What Makes Plum Tomatoes The Absolute Best For Sauces

Reigning as one of the tastiest and most nutritious summer produce pleasures, tomatoes carry an air of clannish mystique in many ways. First of all, they're called a vegetable when they're actually a vine-grown fruit. Then there's an under-explained distinction between heirloom and hybrid tomatoes. And finally, dozens, if not hundreds, of tomatoes bear different names while being essentially the same variety.

Somewhere in the midst of this mater-mania is a perfectly punchy little fruit called a plum tomato, considered the absolute best choice for making tomato-based sauces. Fortunately, it's fairly easy to uncloak the fruity enigma, at least when it comes to making that Italian pasta sauce you're craving. 

Simply put, rather than being a single specific tomato, the term plum tomato refers to an overall type. In fact, plum tomatoes are one of the five main types of tomatoes, along with cherry, globe, beefsteak, and oxhearts. The plum tomato type encompasses well-known varieties such as Roma, San Marzano, Italian plum tomatoes, and more. 

The distinctions are significant when it comes to making tomato-based sauces, especially Italian ones such as marinara, bolognese, arrabbiata, puttanesca, and pomodoro sauces that can make or break your pasta creations. The characteristic essence of plum tomatoes is what makes them the best choice for sauces: They have thick skins, relatively low water content, a small number of seeds, hearty yet pliable inner flesh, and a nice balance of sweet and tangy flavor.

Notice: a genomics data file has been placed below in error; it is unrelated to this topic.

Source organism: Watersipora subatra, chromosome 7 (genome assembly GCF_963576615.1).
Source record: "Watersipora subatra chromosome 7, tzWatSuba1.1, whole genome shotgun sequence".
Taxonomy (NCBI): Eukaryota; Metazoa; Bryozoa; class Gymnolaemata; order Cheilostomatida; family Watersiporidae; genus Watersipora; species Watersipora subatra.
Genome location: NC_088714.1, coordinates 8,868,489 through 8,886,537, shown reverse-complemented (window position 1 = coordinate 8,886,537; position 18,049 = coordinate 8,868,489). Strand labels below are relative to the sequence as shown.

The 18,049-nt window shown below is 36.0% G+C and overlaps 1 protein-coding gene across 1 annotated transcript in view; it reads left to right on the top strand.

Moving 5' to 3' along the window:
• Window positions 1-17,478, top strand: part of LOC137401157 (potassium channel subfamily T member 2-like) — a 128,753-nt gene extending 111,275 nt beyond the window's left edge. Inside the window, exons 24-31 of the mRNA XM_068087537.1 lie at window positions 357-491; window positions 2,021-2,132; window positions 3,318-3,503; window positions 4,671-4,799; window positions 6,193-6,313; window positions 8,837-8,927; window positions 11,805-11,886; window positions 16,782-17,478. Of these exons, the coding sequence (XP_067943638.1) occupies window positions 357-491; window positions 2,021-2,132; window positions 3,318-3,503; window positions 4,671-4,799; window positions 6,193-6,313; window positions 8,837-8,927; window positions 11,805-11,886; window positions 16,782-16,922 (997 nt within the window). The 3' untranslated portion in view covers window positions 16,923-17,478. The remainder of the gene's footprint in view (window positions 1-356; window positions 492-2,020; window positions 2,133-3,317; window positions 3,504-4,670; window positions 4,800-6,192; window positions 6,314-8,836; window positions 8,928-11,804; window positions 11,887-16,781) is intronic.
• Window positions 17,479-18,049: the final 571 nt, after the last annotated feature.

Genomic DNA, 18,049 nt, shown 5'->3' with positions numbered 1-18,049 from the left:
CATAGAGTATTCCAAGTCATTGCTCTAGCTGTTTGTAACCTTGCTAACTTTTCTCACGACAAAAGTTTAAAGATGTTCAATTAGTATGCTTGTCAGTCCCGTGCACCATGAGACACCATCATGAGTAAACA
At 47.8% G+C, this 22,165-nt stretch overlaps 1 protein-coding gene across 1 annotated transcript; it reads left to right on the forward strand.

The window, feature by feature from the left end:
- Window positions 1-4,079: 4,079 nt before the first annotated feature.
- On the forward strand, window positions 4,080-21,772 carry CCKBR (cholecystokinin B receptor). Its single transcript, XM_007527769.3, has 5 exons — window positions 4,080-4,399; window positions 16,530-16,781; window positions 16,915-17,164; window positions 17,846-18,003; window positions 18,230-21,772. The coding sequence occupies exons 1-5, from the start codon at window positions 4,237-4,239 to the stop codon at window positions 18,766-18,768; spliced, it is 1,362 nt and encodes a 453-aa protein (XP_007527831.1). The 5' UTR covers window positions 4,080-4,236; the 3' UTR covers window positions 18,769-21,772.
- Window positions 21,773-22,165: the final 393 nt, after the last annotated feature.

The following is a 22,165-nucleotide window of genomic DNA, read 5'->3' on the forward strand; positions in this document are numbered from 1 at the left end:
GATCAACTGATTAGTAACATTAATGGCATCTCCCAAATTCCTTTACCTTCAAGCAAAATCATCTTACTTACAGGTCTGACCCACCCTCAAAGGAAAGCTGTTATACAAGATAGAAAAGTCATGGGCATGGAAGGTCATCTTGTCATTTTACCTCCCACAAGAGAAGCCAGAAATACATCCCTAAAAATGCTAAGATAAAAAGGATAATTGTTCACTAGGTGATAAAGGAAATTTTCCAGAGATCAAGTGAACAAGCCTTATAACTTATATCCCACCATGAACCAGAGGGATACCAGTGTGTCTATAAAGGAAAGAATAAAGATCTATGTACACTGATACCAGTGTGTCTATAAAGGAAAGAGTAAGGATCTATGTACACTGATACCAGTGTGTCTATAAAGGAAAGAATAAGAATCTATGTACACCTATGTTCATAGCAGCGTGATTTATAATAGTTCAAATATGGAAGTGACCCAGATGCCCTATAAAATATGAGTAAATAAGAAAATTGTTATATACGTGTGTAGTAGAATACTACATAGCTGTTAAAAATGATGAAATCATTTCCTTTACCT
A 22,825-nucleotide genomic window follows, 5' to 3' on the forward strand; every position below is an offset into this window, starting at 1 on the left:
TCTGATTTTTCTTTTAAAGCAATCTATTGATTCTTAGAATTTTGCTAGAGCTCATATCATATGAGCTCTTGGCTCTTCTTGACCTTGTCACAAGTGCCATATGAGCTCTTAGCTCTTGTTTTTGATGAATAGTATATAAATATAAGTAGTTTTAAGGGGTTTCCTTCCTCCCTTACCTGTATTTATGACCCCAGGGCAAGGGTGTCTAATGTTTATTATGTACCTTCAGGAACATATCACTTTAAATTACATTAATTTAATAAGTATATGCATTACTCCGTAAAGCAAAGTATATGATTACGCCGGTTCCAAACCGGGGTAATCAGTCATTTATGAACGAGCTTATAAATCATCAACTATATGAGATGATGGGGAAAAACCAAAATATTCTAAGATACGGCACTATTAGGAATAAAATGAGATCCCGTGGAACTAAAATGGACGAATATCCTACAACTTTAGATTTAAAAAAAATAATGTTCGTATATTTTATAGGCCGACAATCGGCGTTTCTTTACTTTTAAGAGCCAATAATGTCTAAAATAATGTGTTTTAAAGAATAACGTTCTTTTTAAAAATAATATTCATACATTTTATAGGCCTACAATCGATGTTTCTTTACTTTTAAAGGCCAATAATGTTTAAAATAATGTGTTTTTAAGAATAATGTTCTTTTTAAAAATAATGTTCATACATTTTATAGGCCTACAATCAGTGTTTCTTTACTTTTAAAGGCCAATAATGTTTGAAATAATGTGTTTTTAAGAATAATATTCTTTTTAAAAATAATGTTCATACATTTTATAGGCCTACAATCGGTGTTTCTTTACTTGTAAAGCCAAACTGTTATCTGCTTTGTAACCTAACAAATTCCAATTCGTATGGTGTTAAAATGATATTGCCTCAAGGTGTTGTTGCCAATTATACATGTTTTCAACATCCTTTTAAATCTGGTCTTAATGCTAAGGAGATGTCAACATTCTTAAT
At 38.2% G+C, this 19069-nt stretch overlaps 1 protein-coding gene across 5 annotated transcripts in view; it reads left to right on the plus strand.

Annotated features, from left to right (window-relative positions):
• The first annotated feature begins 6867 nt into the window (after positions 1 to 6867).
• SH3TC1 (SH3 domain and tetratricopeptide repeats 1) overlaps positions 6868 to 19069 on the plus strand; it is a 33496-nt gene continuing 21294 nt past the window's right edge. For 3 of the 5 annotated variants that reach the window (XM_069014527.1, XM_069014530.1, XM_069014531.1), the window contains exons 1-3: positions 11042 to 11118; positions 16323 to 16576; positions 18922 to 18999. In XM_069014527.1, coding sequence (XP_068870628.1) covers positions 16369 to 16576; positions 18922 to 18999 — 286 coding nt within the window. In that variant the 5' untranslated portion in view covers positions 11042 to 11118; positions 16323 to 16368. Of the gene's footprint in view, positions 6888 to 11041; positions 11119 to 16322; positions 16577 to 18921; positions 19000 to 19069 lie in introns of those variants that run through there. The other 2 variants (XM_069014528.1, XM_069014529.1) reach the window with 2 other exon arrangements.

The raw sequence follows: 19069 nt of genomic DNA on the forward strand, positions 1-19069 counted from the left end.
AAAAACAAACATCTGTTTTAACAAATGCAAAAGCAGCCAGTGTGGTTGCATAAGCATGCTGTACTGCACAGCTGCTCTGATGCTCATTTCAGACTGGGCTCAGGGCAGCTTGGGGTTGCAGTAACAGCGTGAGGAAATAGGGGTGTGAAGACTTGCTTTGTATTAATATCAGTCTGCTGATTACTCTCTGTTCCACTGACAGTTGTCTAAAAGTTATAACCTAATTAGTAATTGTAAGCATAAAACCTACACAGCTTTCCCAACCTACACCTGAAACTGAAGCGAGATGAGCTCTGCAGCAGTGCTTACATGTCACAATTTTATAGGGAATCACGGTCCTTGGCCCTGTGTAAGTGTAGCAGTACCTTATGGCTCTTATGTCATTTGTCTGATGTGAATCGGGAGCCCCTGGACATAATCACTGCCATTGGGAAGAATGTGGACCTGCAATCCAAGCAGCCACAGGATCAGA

Identifying plum tomatoes and making sauces

Slight differences exist within the family of plum tomatoes, but generally, you can spot them by their relatively small size and tidy oval shape. They've been described as resembling an egg or football, though some can be more pear-shaped, a bit rounder, or with pointed tips. Common identifying names include Roma and San Marzano but also regional monikers such as Big Mama, Ropreco Paste, and Amish Paste. Descriptors can also reference the intended use. For example, plum varieties can be called paste, cooking, sauce, or processing tomatoes.

Making a classic Italian-style sauce with fresh plum tomatoes is easy, but it does take some care and attention. Since plum tomatoes have those sturdy skins, some chefs recommend peeling them first, accomplished by boiling them for about a minute, and then cooling, peeling, and dicing for the sauce. Others advocate leaving the skins intact while making the sauce, thereby keeping all flavor and nutrition in the pan — and ultimately in your sauce. In that scenario, you would pan-fry the tomatoes until they burst and release their tasty liquids. The skins will then be pliable and easy to remove.

The tomatoes can then be joined by your favorite sauce ingredients, such as olive oil, garlic, onion, oregano, parsley, and crushed red or black pepper. The most important thing is the tomatoes –– which can also be canned or jarred versions that come already peeled. 

Choosing canned or jarred plum tomato sauces

It's certainly possible to create homemade tomato sauces from fresh-picked tomatoes, but canned or jarred tomatoes are viable, readily accessible alternatives regardless of the season. Most canned tomatoes are plum varieties, thanks to the well-known resilient texture, which holds up under processing and extended storage. 

They can sometimes taste even better than fresh tomatoes because many farmers grow plum tomatoes specifically for canning, leaving them to ripen longer on the vine in prime season before promptly sealing in the fresh flavor and nutrients. By comparison, fresh supermarket tomatoes could easily have been picked before peak ripeness in order to survive and ripen during transportation. 

Canned San Marzano tomatoes have become the standard-bearer for making perfect Italian-style sauces. But the variety isn't exclusive to the San Marzano area, and tomato enthusiasts can even buy the seeds for home gardens. Canned or jarred versions provide an affordable option, but keep an eye on labels. If possible, avoid ones using calcium chloride as a preservative, as it can inhibit the tomatoes from properly breaking down into a luscious, flavorful pasta sauce.